unlawful and offensive to God, or else that he would not omit 
certain things if he knew for certain that he was in duty bound 
to do them under pain of. sin; all which circumstances, how- 
ever, he could and should know. And what is the meaning of 
that? He could and should know ? Now pray be attentive to 
what I am going to say. It happens, for instance, that a fast- 
day or a holyday occurs during the week, but there is one in- 
dividual who never thinks of it, and he eats meat on the fast- 
da;f, or else he does not hear Mass on the holvdav, and it is 
only afterwards that he learns what kind of a day it is. The 
question is, has that man committed sin by eating meat, or by 

* Slnlte illos ; coeci sunt, at duces caecorum.— Matt. xy. 14. 

1 1 6 Culpable Ignorance as a Cause of Many Sins, 

In what cul 
pable igno- 

not hearing Mass? Xo, I answer, because lie knew nothing 
about it. But you say, ho could have known about it? Quite 
true, absolutely speaking; he could have known about it, if 
somebody had given him warning beforehand, or if he had a 
reasonable doubt and suspicion concerning the matter. But, 
since there was neither warning nor doubt in the case, he could 
not and was not bound to know anything further, so that his 
ignorance was inculpable, and it frees him from all sin in tlie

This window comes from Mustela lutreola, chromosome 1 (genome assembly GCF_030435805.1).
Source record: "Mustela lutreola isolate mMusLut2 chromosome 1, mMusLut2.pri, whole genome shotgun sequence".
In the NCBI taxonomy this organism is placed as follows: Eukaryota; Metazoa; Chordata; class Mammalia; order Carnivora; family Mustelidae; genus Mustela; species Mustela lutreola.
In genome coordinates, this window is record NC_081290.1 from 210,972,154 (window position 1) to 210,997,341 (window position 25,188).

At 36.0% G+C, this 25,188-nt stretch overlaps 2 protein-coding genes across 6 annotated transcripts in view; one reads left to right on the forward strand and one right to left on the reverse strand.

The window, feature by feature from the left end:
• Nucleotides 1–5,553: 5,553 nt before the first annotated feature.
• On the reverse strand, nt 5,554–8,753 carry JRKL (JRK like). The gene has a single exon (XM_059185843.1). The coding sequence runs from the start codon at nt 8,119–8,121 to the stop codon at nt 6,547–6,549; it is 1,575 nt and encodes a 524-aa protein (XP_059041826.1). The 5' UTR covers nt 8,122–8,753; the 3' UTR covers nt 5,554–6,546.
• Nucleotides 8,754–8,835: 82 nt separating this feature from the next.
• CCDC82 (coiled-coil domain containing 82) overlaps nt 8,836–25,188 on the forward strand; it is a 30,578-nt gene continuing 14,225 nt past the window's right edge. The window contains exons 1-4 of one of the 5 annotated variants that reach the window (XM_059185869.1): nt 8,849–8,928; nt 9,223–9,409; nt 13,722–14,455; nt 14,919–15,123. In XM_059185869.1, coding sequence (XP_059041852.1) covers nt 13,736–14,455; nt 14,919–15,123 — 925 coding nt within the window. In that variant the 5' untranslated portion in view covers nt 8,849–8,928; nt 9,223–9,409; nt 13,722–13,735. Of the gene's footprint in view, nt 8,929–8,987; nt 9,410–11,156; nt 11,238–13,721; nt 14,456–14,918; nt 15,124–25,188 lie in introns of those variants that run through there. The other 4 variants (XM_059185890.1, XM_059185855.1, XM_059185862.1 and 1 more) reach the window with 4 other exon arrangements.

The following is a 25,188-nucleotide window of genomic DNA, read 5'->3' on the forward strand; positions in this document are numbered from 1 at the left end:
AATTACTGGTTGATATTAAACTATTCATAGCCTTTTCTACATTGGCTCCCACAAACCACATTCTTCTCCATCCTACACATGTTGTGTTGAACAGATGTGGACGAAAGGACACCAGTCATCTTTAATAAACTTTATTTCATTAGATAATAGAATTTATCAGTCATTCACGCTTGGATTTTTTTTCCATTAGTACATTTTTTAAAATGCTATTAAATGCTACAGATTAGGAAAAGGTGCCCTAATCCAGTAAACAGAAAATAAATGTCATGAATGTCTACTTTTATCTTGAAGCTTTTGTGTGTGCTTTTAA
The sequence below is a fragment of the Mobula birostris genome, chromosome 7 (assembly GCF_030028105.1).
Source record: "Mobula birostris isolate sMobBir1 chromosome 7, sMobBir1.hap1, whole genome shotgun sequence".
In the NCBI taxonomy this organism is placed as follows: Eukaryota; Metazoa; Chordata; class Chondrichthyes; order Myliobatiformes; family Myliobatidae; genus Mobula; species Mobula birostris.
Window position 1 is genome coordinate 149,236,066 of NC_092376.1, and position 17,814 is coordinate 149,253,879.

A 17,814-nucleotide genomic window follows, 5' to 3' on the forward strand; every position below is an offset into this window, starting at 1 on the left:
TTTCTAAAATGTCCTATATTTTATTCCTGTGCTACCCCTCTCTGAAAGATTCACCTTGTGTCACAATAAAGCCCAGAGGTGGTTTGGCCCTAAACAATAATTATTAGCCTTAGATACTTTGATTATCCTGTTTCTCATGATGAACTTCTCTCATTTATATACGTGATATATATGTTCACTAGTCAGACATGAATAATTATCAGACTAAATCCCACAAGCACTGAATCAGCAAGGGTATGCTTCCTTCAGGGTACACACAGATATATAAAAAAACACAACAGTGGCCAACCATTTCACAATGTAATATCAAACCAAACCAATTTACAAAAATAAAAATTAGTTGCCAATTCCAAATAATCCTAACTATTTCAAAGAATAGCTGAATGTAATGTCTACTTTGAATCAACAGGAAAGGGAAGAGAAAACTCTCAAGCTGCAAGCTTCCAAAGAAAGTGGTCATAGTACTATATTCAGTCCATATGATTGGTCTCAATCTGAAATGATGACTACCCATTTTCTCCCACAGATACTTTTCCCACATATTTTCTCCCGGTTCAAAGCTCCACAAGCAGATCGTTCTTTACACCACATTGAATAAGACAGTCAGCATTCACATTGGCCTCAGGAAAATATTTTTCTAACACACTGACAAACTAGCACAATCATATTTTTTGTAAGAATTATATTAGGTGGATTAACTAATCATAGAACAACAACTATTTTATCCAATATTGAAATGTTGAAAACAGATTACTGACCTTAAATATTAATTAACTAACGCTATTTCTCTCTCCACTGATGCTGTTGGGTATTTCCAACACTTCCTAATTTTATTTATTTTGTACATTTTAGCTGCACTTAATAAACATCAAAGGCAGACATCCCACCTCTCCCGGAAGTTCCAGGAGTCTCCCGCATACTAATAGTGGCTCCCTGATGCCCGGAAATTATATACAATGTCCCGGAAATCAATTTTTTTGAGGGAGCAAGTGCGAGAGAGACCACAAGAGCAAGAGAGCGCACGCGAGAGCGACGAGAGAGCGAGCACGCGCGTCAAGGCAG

siglit of God. 

On the other hand, there is another man who is about to do 
or to say something concerning whicli he has a reasonable doubt 
as to whether it is lawful or not, but in spite of the doubt, and 
without taking any trouble to settle it, he carries out his inten- 
tion; or else he knows that he is not sufficiently instructed in 
religious matters that concern'the duties of his state of life, and 
yet, through sheer laziness and indifference, he seldom goes to a 
sermon, or tries to get proper instruction; now this man commits 
many and grievous breaches of duty; does he sin by so doing? 
There is not the least doubt of it. But why? he does not knoAv 
that he is guilty of sin. True; he could and should have known 
it under such circumstances; for when doubts of the lawful- 
ness of his act occurred to him, it was his duty, before acting, 
to inquire and set his doubts at rest; and if he had done so, he 
would have found out that tlie action was sinful. Further,